Interview: Dan Letzring

In an effort to better understand what works and what doesn’t work when it comes to Kickstarter campaigns, I decided to begin reaching out to those who have done them (whether they have succeeded or not). Here’s the first interview with Letiman Games’ Dan Letzring.


–Can you tell us a little about yourself, your background, and other hobbies?
– My name is Dan Letzring and I have always been interested in making games but I did not start doing it seriously until around July, 2013 when I happened upon the Game Crafter.  The website for my games is  Outside of gaming, I spend most of my time with my daughter and wife (who is pregnant with daughter #2!).

–What is your current favorite tabletop game?
– There are so many to choose from!  I would have to say that we play and love so many and we have different favorites depending on the groups we are playing with but we always come back to Settlers and Pandemic.

–What kind of games do you enjoy working on?
– I am open to working on any type of project but right now I am working on more family oriented gateway games.

–Earlier this year you ran a successful Kickstarter campaign for Ph. D. The Game. Can you talk a little about the game itself?
– Well the game is obviously targeted to a niche audience: grad students (although it is actually fun for anyone, they just might not get all of the inside jokes).  It is a card game and players collect enough “Figure Cards”, submit them for review and their publication either gets accepted or rejected (based on a card draw from a REVIEW DECK).  Collect 3 Accepted cards and you win.  But there are all sorts of cards that screw the other players (strong take that mechanism) and there are lab member cards that you play in front of you to help you complete your project and win faster.  I like the mechanism of the random card draw for the review.  It keeps you on the edge of your seat when you or another player are going for their win!

–What do you feel you did right during the campaign?
– One thing I did was I dropped my original goal of 4,400 down to 2,200.  When I funded at 4,800 this basically allowed a few extra stretch goals that we would not have unlocked had the goal been 4,400.  I also communicated with my backers often.  I posted 20 updates in total and messaged every backer when I received a pledge.  This actually created a nice personal interaction with my backers and we were even able to share our experiences in grad school together.  It was nice to have connections like that with the backers.

–What do you feel you could have improved on?
– Where do I begin?  This was my first campaign and I was a Kickstarter newbie, so I made A LOT of mistakes.  I did not have any independent reviews at the time and I think that hurt my campaign a lot.  Since there were no reviews, I also wish that I posted a free PnP so that potential backers could have played it first.  I also overpriced the game.  I was nervous about not getting many backers and wanted to make the most of the backers I did get but I wish that I had less expensive reward levels to encourage people on the fence to take a leap of faith with the game.  Also, I was using the Kickstarter to fund artwork but games that are more polished and have more completed artwork seem to have a great initial eye appeal.  My artwork was originally (self-admittedly) bad and that is why I was trying to fund for updating it, but people may have been more drawn to my game if the artwork was already appealing.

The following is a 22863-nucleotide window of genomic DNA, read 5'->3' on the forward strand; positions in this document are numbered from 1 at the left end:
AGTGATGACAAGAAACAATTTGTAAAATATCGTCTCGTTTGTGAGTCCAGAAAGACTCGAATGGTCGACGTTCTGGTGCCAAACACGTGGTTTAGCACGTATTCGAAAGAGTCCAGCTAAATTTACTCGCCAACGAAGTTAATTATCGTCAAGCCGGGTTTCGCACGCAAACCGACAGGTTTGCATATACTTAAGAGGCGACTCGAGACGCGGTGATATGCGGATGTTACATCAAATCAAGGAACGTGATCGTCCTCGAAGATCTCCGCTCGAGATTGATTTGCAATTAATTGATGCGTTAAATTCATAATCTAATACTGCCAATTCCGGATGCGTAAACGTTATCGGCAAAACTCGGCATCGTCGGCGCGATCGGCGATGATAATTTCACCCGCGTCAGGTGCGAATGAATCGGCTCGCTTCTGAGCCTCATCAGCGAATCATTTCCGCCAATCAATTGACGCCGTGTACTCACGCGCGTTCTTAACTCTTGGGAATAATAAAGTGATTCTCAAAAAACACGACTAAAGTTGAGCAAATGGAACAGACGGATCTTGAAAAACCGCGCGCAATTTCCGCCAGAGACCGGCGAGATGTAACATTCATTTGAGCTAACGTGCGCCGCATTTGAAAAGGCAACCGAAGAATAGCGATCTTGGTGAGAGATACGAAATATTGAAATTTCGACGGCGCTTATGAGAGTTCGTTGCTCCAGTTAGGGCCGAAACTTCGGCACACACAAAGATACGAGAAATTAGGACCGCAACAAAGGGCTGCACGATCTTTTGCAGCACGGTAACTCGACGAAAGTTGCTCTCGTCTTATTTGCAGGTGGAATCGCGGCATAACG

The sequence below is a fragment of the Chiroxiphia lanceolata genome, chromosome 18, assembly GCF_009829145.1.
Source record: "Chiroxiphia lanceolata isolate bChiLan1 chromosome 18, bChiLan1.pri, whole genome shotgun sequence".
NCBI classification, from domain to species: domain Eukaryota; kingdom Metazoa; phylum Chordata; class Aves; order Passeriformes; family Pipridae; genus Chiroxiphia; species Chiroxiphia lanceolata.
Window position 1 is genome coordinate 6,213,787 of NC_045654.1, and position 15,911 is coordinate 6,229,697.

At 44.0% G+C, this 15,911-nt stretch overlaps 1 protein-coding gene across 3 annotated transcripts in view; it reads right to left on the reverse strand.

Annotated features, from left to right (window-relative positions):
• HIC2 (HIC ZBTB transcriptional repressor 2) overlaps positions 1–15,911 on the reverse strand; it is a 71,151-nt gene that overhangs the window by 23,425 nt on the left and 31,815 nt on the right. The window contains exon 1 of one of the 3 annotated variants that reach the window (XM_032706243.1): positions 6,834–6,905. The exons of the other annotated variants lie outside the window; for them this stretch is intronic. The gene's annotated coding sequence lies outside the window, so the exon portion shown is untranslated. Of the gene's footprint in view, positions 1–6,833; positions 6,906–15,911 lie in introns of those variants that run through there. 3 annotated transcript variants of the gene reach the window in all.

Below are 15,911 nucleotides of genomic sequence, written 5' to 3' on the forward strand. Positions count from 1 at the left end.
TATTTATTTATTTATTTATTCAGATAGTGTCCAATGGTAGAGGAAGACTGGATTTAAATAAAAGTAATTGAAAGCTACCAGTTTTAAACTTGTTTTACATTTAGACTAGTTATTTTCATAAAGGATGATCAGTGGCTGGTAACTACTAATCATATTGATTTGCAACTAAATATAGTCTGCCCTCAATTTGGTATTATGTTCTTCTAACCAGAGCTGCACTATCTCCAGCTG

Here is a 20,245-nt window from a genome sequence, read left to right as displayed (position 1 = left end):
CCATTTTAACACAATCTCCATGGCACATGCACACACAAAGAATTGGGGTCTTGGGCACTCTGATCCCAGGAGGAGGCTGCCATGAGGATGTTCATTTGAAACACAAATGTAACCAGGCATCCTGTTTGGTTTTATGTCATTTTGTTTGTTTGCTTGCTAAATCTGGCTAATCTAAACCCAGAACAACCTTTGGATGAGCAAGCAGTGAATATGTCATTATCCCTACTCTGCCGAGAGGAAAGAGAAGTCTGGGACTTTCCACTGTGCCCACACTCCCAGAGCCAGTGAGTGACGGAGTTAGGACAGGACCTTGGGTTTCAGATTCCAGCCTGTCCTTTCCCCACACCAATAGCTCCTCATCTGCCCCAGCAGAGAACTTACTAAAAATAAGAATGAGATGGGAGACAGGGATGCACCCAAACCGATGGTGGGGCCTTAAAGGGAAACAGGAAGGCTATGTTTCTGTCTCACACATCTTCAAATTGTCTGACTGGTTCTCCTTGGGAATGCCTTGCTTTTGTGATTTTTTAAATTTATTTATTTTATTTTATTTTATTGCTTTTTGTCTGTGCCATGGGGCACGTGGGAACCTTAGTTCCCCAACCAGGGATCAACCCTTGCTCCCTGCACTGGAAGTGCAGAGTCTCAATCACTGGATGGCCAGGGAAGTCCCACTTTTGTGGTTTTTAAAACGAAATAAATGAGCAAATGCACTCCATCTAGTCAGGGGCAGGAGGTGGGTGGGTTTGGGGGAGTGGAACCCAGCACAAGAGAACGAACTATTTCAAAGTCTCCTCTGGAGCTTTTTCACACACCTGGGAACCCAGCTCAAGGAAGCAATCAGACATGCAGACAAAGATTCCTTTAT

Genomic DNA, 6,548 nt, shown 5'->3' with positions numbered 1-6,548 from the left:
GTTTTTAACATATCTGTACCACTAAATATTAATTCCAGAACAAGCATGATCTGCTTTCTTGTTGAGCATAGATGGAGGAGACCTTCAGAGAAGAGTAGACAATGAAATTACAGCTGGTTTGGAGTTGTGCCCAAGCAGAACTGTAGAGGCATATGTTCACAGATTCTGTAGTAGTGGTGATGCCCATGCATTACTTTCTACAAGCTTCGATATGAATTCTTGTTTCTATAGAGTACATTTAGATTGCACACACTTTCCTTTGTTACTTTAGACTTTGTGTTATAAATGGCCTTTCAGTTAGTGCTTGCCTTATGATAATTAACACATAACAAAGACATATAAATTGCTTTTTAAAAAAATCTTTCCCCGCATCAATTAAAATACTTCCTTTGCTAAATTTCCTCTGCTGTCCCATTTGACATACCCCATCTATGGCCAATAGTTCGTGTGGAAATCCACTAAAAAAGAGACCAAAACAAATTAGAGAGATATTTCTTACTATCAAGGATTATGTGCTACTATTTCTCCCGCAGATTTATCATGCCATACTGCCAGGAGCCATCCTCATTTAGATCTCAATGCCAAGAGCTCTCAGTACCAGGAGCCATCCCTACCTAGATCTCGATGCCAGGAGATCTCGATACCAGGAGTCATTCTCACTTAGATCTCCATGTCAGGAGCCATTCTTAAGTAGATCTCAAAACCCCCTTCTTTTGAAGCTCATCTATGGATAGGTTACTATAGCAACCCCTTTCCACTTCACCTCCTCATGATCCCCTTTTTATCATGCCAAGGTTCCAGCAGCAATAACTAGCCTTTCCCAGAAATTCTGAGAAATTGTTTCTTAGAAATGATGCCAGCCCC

–What was your strategy for connecting with backers and finding new backers? Did you do any paid advertising?
– I posted on a handful of free sites including Boardgamegeek’s crowd funding forum and on  All Us Geeks has a great promotion where they post an ad for your kickstarter and all they ask is that you send them a copy of your game in return.  Since Jeff and the rest of the folks at AUG have much deeper connections in the gaming community than I do, I was very appreciate of this opportunity.  Lastly, I posted news announcements with The Game Crafter twice throughout the campaign.  They do this for free as long as you agree to fulfill your Kickstarter rewards with their services.

–What are you working on next?
– My latest game is called Dino Dude Ranch and it is designed to be a light family game that is fun for both gamers and non-gamers.  I am working with an artist now to finish up some images for it and am looking to get it to kickstarter in the first quarter of 2015.  I am also working on a few other smaller family games as well as throwing around the idea of a co-op.  None of them are too far along right now as I am focusing on Dino Dude Ranch and spending time with my family.

Big thanks to Dan for sharing his thoughts!

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